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Monday, 1 June 2015

Air pollution is world’s top environmental health risk, WHO says................

NEW DELHI: Air pollution is the world's biggest environmental health risk, causing at least one in eight deaths around the globe, the World Health Organization has said.

The assessment was reached at the first ever discussion on air pollution and its health impacts at WHO's World Health Assembly, which concluded in Geneva last week. Delegates at the assembly adopted a resolution to address the health impacts of air pollution.


The new estimation significantly increases the threat posed by air pollution and has dire health implications for countries such as India, where pollution load is high and public health infrastructure underdeveloped.

WHO had last year ranked Delhi as the most polluted among 1,600 cities across the world, worse than Beijing which had previously held the dubious tag.

WHO's assessment points to a huge surge in disease burden and deaths due to air pollution exposure. Deaths due to air pollution, which include outdoor as well as indoor pollution, have increased four-fold across the globe over the past decade, the latest data shows. While the total number of deaths due to air pollution is pegged at 8 million every year, data shows that China and India are by far the worst affected countries.
Of the 8 million deaths globally, 3.7 million are from outdoor or ambient air pollution, the data shows. Around 88% of premature deaths due to air pollution exposure occurred in low- and middle-income countries, and the greatest number in the western Pacific and south-east Asia regions.

Latest studies by WHO and other international agencies show that apart from development of respiratory diseases, exposure to air pollution leads to severe risk of cardiovascular diseases, such as strokes and ischaemic heart disease. Moreover, stronger links of air pollution and cancer have also been established in recent studies.


Chris Carlis braves traffic and toxic air on his bicycle in GK-1, Delhi.

According to International Agency for Research on Cancer (IARC), outdoor air pollution is carcinogenic to humans. The agency, specializing in cancer research, has found evidence that exposure to outdoor air pollution causes lung cancer as well as there is association with an increased risk of bladder cancer.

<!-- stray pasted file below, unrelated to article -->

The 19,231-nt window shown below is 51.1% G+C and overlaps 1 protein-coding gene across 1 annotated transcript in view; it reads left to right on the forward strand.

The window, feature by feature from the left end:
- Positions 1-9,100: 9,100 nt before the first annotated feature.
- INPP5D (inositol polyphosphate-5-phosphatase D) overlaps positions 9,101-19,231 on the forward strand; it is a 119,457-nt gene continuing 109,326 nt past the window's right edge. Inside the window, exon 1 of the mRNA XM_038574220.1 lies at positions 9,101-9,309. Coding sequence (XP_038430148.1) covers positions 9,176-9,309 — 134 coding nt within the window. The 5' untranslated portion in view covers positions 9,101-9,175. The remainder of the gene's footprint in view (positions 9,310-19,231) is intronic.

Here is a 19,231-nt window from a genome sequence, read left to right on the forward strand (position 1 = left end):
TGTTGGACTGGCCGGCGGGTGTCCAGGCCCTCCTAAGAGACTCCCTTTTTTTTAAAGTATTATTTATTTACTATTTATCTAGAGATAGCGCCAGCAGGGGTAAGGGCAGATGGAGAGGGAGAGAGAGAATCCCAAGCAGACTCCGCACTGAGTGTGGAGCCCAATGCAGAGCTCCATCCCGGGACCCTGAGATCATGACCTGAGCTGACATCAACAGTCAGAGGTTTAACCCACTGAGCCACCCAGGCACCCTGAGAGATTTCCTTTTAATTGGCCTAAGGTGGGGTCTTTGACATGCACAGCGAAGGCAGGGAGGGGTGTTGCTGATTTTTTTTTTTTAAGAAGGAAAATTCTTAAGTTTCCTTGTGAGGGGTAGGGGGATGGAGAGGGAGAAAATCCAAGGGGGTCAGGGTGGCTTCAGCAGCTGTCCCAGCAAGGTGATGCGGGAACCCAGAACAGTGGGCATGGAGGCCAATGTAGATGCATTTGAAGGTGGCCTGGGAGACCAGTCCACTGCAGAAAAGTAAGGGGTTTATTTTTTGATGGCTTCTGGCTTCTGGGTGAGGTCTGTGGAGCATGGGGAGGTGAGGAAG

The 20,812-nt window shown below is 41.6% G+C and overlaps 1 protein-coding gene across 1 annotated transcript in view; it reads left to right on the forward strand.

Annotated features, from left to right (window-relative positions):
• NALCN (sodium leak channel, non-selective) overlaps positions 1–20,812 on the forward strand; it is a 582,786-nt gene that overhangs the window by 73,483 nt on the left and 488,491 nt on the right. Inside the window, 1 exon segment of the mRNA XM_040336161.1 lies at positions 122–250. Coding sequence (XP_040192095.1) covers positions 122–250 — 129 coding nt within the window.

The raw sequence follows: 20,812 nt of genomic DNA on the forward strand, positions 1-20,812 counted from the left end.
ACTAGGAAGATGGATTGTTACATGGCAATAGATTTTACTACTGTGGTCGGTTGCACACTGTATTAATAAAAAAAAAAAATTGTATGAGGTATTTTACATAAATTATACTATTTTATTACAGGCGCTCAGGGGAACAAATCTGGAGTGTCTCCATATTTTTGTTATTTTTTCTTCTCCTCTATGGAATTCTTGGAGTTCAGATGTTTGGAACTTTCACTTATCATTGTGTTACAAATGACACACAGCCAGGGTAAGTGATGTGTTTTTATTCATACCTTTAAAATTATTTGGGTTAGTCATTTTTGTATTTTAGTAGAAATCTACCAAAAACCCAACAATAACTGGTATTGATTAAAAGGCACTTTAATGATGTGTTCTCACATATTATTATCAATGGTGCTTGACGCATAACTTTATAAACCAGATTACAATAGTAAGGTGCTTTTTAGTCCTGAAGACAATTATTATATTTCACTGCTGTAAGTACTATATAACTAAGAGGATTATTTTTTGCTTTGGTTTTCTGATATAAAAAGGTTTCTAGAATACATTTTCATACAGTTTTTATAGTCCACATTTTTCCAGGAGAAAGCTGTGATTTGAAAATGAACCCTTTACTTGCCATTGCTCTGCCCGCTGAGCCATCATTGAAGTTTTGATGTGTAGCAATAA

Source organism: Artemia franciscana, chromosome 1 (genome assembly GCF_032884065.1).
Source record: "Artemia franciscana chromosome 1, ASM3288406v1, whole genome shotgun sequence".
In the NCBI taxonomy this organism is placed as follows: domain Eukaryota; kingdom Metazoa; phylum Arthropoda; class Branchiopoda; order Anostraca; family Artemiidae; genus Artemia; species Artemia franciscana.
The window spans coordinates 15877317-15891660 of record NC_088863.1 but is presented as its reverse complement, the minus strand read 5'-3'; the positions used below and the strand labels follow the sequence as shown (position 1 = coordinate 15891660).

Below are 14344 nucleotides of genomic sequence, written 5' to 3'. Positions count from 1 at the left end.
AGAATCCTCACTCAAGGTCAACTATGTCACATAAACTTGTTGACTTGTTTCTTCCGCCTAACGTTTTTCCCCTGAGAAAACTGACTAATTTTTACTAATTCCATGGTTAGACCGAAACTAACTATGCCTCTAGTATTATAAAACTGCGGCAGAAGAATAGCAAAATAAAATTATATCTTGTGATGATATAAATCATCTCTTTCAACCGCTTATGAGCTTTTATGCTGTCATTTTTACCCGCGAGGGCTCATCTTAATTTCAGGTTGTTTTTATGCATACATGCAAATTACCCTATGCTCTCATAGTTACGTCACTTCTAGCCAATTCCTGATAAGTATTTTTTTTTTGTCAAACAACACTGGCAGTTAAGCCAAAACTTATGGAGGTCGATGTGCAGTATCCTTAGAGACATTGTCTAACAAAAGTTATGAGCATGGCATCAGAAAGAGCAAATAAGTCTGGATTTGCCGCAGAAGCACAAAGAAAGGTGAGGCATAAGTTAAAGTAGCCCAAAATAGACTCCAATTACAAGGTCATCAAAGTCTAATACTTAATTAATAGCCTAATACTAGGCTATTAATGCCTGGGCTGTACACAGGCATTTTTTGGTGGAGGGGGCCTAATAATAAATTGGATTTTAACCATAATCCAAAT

"Air pollution is already known to increase risks for a wide range of diseases, such as respiratory and heart diseases. Studies indicate that in recent years, exposure levels have increased significantly in some parts of the world, particularly in rapidly industrializing countries with large populations," IARC said.

The latest resolution, passed during the 68th World Health Assembly, called for all countries to develop air quality monitoring systems and health registries to improve surveillance for all illnesses related to air pollution. WHO also asked its member countries to promote clean cooking, heating and lighting technologies and fuels; and strengthen international transfer of expertise, technologies and scientific data in the field of air pollution.

Experts say policies and investments supporting cleaner transport, energy-efficient housing, power generation, industry and better municipal waste management would reduce key sources of urban outdoor air pollution.


In rural areas, reducing outdoor emissions from household coal and biomass energy systems, agricultural waste incineration, forest fires and certain agro-forestry activities can lead to a potential reduction in air pollution.

The WHO assessment says, "Reducing outdoor air pollution also reduces emissions of CO2 (carbon dioxide) and short-lived climate pollutants such as black carbon particles and methane, thus contributing to the near- and long-term mitigation of climate change."

At its next assembly, WHO will propose a roadmap for an enhanced global response by the health sector that reduces the adverse health effects of air pollution.